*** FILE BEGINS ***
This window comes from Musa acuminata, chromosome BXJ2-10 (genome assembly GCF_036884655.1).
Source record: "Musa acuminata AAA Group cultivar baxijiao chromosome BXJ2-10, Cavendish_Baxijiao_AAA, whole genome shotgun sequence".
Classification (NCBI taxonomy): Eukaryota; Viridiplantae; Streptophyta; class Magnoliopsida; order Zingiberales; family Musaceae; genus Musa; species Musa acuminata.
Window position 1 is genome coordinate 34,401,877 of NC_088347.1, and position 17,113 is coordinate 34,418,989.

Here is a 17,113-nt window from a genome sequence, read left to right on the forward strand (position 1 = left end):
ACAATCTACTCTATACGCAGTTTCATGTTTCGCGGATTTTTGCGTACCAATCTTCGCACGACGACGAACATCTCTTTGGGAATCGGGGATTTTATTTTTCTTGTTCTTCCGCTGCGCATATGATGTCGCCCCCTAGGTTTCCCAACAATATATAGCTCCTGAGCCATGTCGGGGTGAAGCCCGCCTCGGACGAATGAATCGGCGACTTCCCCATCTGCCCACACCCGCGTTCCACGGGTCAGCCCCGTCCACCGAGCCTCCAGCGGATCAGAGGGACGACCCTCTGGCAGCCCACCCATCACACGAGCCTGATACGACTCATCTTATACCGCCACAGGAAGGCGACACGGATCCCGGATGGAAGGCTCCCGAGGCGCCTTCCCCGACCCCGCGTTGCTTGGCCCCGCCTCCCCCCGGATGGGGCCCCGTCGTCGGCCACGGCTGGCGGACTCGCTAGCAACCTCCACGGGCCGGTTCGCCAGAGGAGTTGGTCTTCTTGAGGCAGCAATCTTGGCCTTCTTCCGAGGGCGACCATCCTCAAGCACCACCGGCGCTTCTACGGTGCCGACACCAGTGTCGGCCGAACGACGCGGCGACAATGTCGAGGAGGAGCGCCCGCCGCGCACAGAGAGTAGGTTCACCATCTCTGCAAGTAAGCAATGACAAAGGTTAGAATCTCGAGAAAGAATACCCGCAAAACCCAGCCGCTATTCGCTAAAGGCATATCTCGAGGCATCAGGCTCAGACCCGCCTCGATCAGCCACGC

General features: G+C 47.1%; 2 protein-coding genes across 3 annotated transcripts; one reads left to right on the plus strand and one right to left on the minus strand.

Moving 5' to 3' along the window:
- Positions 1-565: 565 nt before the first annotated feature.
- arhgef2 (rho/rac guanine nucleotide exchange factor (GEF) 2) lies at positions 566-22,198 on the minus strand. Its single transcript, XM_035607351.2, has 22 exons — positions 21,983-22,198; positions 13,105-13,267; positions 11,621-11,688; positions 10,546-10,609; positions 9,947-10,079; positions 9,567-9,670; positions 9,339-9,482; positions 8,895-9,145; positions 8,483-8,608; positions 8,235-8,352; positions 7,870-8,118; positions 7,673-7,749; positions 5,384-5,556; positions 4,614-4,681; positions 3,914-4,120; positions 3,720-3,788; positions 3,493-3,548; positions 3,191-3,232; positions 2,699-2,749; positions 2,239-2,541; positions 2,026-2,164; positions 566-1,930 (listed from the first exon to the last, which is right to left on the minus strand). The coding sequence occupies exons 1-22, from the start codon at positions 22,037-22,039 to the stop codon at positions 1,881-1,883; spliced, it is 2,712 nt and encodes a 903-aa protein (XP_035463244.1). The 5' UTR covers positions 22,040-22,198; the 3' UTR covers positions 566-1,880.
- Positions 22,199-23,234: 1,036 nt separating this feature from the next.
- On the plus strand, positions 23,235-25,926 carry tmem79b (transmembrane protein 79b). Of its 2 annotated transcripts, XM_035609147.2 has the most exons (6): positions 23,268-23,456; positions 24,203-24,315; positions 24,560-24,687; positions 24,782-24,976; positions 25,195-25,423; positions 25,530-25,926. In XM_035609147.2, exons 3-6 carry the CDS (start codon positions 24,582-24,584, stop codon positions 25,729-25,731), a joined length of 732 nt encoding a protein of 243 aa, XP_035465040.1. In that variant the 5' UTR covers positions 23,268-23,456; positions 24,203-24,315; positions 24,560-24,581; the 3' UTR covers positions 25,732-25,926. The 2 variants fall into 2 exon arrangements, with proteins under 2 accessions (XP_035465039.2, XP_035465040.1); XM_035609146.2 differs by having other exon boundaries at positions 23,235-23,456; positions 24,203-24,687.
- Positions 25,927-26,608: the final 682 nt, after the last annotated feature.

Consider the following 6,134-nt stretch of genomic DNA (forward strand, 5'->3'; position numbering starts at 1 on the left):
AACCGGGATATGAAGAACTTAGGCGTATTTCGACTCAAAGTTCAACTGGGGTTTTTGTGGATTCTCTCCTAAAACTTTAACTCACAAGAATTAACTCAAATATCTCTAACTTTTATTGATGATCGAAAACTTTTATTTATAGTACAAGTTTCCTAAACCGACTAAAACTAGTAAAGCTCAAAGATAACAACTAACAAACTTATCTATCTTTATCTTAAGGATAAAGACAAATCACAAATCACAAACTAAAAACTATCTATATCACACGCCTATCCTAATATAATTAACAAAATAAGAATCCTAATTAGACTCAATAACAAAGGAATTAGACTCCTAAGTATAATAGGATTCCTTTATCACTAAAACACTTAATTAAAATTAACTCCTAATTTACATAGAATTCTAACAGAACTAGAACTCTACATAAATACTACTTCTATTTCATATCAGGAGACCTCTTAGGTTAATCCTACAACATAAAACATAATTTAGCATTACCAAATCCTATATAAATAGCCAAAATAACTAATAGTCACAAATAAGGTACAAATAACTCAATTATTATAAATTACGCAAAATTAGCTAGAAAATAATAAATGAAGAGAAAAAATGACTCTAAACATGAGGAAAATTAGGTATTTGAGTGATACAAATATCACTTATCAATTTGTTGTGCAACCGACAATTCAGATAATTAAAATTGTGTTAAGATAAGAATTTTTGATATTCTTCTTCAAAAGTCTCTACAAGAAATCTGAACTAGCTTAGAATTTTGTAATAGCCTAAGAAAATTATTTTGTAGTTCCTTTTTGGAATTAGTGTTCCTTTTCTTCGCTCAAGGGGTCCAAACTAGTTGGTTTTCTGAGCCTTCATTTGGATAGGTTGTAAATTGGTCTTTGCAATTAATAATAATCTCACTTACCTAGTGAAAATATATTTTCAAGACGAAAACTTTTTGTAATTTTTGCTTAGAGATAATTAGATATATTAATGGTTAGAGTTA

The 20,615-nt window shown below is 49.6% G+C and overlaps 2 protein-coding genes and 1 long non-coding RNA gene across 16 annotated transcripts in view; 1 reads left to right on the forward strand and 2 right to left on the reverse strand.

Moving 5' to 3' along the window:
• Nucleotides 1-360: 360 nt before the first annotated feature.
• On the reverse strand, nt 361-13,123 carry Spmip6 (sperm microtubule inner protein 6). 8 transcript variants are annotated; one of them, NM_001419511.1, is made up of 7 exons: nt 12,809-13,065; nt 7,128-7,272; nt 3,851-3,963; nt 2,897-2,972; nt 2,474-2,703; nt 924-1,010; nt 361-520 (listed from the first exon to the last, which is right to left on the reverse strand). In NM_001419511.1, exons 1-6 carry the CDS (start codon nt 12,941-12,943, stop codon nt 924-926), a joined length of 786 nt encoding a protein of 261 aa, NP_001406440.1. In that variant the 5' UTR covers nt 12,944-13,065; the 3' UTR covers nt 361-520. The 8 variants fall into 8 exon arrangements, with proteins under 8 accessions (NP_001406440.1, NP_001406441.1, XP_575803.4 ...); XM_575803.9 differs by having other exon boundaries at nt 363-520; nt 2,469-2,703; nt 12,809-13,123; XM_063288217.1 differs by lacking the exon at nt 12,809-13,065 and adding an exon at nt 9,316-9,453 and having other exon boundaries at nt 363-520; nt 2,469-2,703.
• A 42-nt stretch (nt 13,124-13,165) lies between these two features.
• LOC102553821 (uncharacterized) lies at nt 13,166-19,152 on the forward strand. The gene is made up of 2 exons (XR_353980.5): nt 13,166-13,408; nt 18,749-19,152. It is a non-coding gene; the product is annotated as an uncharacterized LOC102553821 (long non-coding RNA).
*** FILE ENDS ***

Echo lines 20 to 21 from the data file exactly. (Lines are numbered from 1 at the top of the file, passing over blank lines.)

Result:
• A 42-nt stretch (nt 13,124-13,165) lies between these two features.
• LOC102553821 (uncharacterized) lies at nt 13,166-19,152 on the forward strand. The gene is made up of 2 exons (XR_353980.5): nt 13,166-13,408; nt 18,749-19,152. It is a non-coding gene; the product is annotated as an uncharacterized LOC102553821 (long non-coding RNA).